Mining the Genre Asteroid: Tea with the Black Dragon, R.A. MacAvoy

1 Oct

Martha MacMamara has had a strained relationship with her computer programmer of a daughter, Elizabeth. When Elizabeth sends her a plane ticket and a reservation to a hotel in San Francisco, however, Martha is drawn west to find out what is going on in Elizabeth’s life. Martha’s arrival coincides, however, with Elizabeth’s outright disappearance. With Martha unable to find her daughter, the help and aid of a mysterious Chinese gentleman may prove to be a most fortunate and propitious meeting. For, you, see, Mayland Long is far more, and far older, than he appears, and the perspicacious Martha recognizes this right off. And so one of the most interesting and powerful relationships in the history of SFF novels is born.

Tea with the Black Dragon is R.A. MacAvoy’s 1983 Nebula and Hugo nominated novel. On the strength of the novel, MacAvoy won the John W. Campbell Award for Best New Writer in 1983. The novel won the Locus Award for best first novel in 1984. It’s a short novel, most especially by modern standards, and aside from the richness of the writing to slow you down, it goes down as a very fast read (or re-read).


Tea with the Black Dragon is indeed at its basics a mystery, and a heist, and the uncovering of the details of both, as the reader, along with Mayland and Martha, finds out what Martha’s daughter has been up to. Elizabeth has gotten herself into quite a pickle, and in typical fashion, there really is no honor among conspirators and thieves. The bulk of the novel, however, focuses on Long, for Martha soon, too,  goes missing in the search for her daughter, and the roused, transformed Black Dragon finds that he, too, must turn investigator. Mayland Long, the Black Dragon, as an elderly Chinese dragon, makes for a rather unusual and special sort of ad hoc private detective. He’s not human, but he is no Superman by any means, as a scene between him and one of the antagonists in a cat and mouse gun fight in a house, aptly proves.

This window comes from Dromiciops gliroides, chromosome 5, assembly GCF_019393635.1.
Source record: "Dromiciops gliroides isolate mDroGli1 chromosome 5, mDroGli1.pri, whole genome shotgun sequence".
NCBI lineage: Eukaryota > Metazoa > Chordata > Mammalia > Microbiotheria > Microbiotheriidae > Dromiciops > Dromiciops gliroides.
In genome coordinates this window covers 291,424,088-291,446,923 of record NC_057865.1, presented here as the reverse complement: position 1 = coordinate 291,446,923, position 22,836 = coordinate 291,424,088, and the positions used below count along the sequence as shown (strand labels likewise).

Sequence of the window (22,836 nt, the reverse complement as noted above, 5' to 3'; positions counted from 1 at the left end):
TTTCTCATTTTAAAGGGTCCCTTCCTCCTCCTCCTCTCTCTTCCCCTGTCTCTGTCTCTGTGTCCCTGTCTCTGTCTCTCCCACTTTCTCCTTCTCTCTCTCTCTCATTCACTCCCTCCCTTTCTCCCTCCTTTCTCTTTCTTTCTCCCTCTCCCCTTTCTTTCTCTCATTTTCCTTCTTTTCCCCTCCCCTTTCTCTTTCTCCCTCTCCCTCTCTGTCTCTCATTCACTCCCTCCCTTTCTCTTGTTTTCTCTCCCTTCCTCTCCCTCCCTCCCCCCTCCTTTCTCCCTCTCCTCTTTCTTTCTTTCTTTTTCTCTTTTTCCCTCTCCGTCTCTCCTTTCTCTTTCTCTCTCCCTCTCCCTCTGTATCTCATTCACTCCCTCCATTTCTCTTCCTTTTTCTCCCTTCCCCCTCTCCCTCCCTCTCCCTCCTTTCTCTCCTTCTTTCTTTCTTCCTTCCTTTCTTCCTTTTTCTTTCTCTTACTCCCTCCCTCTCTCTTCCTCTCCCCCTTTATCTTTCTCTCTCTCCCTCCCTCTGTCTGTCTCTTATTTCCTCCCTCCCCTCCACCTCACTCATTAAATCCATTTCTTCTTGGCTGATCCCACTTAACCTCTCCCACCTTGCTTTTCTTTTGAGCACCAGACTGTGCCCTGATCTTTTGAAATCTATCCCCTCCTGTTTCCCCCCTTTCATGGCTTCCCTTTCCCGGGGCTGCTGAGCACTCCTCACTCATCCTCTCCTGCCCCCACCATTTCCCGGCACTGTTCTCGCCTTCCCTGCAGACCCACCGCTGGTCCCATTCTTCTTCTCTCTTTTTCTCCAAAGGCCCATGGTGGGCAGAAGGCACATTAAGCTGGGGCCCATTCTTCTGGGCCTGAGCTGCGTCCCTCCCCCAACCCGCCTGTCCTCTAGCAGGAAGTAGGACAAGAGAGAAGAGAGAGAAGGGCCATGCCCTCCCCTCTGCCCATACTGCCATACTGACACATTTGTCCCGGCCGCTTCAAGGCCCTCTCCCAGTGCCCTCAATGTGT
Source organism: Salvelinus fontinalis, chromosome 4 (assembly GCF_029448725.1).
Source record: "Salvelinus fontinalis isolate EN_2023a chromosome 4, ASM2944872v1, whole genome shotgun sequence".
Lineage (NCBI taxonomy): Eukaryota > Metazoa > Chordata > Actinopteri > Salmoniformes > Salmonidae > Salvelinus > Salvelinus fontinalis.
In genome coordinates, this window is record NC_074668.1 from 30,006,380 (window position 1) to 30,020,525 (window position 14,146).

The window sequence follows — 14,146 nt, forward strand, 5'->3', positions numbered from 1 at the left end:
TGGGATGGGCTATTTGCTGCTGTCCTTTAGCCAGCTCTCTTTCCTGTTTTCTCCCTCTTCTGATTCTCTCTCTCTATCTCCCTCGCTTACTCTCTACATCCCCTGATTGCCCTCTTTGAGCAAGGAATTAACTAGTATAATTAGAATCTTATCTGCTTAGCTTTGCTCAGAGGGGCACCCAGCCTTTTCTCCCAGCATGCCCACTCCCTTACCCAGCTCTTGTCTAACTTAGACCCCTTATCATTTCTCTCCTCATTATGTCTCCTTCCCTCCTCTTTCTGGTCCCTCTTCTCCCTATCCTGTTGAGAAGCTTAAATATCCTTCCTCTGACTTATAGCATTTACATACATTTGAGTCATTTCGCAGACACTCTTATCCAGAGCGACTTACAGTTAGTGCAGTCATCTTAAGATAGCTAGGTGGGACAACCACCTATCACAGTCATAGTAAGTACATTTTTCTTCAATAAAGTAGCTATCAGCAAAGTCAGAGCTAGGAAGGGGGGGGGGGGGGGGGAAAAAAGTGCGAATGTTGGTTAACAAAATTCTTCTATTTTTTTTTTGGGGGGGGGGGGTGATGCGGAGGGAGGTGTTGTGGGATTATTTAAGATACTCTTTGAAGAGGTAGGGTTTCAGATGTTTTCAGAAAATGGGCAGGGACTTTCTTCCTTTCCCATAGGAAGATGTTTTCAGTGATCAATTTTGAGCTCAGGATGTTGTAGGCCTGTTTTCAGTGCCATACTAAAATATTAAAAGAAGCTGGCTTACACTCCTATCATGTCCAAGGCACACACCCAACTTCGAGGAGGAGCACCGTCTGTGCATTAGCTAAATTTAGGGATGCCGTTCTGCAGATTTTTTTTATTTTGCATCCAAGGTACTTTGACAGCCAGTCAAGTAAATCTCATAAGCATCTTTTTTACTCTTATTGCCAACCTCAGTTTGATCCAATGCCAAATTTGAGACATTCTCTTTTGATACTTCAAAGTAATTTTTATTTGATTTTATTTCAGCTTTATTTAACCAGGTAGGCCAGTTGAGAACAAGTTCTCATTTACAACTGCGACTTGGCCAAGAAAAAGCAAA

I think that the novel’s success in the 1980s is its enthusiastic and interesting use of computer technology. Computer technology and thinking about it and where it was going was not sui generis to Tea with the Black Dragon of course. Stories like True Names by Vernor Vinge explored computer technology and its applications, and that novel is at the threshold of the rise of the cyberpunk movement. Instead, the computer technology we see in this novel was cutting edge and interesting, then, and is now a marker of the historical time and place. At the time, however, it must have been catnip to readers. I came to the novel in the late 80s, when computer technology had already moved on a couple of generations, but the novel’s enthusiasm for using such technology as an essential element of the story is as timeless as, say, an Agatha Christie novel’s conventions. And it’s eternally funny that a dragon, an ancient creature millennia old, would have a fascination for such new technology.

In addition to the running-like-clockwork aspects of the mystery and its fascination with computer technology, the novel really is about the burgeoning relationship between Martha and Mayland, as we learn about Mayland’s nature, and his history, and his fascination for, and with, the world of the humans that he himself has come to embody. From his stories of the Buddhist monk Bodhidharma to discussing knowing the son of Thomas the Rhymer, to discussions of the etymology of his own name, the novel richly draws the two main characters together in a mutual web of a growing relationship. Even novels today that are character focused so intensely as this usually don’t try and develop a relationship between characters far removed from their teens and early twenties.

Until recently, finding a copy of Tea with the Black Dragon would have involved a likely arduous quest in secondhand bookstores. Long, long out of print, Tea with the Black Dragon is now available again, both as an ebook and as a paperback. Tea with the Black Dragon is a short, but bottomless, cup of strong and flavorful black tea. I strongly urge to take your fill of the novel. MacAvoy has written other novels (including a sequel, Twisting the Rope) but this remains her best.


Leave a Reply

Fill in your details below or click an icon to log in: Logo

You are commenting using your account. Log Out / Change )

Twitter picture

You are commenting using your Twitter account. Log Out / Change )

Facebook photo

You are commenting using your Facebook account. Log Out / Change )

Google+ photo

You are commenting using your Google+ account. Log Out / Change )

Connecting to %s

%d bloggers like this: